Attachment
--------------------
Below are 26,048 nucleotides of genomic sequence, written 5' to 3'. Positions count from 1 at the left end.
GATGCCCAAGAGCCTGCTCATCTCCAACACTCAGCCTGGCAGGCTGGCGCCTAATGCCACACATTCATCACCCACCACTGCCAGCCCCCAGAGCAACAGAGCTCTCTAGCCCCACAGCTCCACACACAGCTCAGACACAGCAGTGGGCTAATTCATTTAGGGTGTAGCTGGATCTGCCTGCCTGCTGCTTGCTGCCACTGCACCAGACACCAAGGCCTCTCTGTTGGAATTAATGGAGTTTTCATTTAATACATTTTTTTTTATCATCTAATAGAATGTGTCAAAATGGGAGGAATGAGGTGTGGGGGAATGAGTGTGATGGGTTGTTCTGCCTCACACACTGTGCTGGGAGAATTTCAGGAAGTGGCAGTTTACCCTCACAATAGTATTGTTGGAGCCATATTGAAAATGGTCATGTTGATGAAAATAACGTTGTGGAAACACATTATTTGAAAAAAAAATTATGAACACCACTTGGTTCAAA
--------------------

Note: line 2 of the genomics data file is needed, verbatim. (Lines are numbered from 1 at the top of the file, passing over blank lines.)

GATGCCCAAGAGCCTGCTCATCTCCAACACTCAGCCTGGCAGGCTGGCGCCTAATGCCACACATTCATCACCCACCACTGCCAGCCCCCAGAGCAACAGAGCTCTCTAGCCCCACAGCTCCACACACAGCTCAGACACAGCAGTGGGCTAATTCATTTAGGGTGTAGCTGGATCTGCCTGCCTGCTGCTTGCTGCCACTGCACCAGACACCAAGGCCTCTCTGTTGGAATTAATGGAGTTTTCATTTAATACATTTTTTTTTATCATCTAATAGAATGTGTCAAAATGGGAGGAATGAGGTGTGGGGGAATGAGTGTGATGGGTTGTTCTGCCTCACACACTGTGCTGGGAGAATTTCAGGAAGTGGCAGTTTACCCTCACAATAGTATTGTTGGAGCCATATTGAAAATGGTCATGTTGATGAAAATAACGTTGTGGAAACACATTATTTGAAAAAAAAATTATGAACACCACTTGGTTCAAA